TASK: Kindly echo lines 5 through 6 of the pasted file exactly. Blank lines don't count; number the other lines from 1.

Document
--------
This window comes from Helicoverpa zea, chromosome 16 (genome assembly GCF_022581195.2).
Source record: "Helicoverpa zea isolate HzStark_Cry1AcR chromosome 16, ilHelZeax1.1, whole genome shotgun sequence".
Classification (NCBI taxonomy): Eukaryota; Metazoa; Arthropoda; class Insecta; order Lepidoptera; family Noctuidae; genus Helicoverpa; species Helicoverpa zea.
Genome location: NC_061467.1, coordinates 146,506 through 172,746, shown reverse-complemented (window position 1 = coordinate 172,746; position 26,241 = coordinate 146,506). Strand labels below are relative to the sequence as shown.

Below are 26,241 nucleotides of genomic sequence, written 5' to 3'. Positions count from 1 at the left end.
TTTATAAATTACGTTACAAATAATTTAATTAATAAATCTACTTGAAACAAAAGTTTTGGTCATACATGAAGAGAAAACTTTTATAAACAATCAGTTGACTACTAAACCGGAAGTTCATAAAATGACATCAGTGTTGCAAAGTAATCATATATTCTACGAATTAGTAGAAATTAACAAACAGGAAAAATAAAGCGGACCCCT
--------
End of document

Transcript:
Below are 26,241 nucleotides of genomic sequence, written 5' to 3'. Positions count from 1 at the left end.
TTTATAAATTACGTTACAAATAATTTAATTAATAAATCTACTTGAAACAAAAGTTTTGGTCATACATGAAGAGAAAACTTTTATAAACAATCAGTTGACTACTAAACCGGAAGTTCATAAAATGACATCAGTGTTGCAAAGTAATCATATATTCTACGAATTAGTAGAAATTAACAAACAGGAAAAATAAAGCGGACCCCT